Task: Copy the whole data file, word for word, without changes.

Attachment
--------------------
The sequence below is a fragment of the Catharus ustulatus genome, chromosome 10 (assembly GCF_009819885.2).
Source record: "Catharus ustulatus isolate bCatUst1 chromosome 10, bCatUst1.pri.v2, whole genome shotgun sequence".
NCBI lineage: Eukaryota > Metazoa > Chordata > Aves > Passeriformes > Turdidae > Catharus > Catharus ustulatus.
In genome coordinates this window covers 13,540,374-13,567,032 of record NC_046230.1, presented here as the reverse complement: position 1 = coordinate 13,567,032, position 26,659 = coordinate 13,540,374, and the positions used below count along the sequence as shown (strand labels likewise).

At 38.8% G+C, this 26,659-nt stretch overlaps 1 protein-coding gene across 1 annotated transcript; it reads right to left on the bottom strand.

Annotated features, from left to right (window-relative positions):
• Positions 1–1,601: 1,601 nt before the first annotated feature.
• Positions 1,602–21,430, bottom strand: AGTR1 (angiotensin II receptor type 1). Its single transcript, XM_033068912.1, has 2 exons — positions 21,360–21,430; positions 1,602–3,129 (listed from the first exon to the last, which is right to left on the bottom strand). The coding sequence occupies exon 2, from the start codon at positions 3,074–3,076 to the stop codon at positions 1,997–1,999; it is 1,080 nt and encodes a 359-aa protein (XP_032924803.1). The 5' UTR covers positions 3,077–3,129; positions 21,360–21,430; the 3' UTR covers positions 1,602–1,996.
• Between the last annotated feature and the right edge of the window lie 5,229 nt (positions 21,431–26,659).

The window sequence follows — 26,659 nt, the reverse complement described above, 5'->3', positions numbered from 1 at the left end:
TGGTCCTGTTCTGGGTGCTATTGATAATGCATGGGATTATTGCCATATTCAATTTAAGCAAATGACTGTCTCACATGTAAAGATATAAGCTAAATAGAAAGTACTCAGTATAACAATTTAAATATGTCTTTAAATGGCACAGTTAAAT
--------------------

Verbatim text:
The sequence below is a fragment of the Catharus ustulatus genome, chromosome 10 (assembly GCF_009819885.2).
Source record: "Catharus ustulatus isolate bCatUst1 chromosome 10, bCatUst1.pri.v2, whole genome shotgun sequence".
NCBI lineage: Eukaryota > Metazoa > Chordata > Aves > Passeriformes > Turdidae > Catharus > Catharus ustulatus.
In genome coordinates this window covers 13,540,374-13,567,032 of record NC_046230.1, presented here as the reverse complement: position 1 = coordinate 13,567,032, position 26,659 = coordinate 13,540,374, and the positions used below count along the sequence as shown (strand labels likewise).

At 38.8% G+C, this 26,659-nt stretch overlaps 1 protein-coding gene across 1 annotated transcript; it reads right to left on the bottom strand.

Annotated features, from left to right (window-relative positions):
• Positions 1–1,601: 1,601 nt before the first annotated feature.
• Positions 1,602–21,430, bottom strand: AGTR1 (angiotensin II receptor type 1). Its single transcript, XM_033068912.1, has 2 exons — positions 21,360–21,430; positions 1,602–3,129 (listed from the first exon to the last, which is right to left on the bottom strand). The coding sequence occupies exon 2, from the start codon at positions 3,074–3,076 to the stop codon at positions 1,997–1,999; it is 1,080 nt and encodes a 359-aa protein (XP_032924803.1). The 5' UTR covers positions 3,077–3,129; positions 21,360–21,430; the 3' UTR covers positions 1,602–1,996.
• Between the last annotated feature and the right edge of the window lie 5,229 nt (positions 21,431–26,659).

The window sequence follows — 26,659 nt, the reverse complement described above, 5'->3', positions numbered from 1 at the left end:
TGGTCCTGTTCTGGGTGCTATTGATAATGCATGGGATTATTGCCATATTCAATTTAAGCAAATGACTGTCTCACATGTAAAGATATAAGCTAAATAGAAAGTACTCAGTATAACAATTTAAATATGTCTTTAAATGGCACAGTTAAAT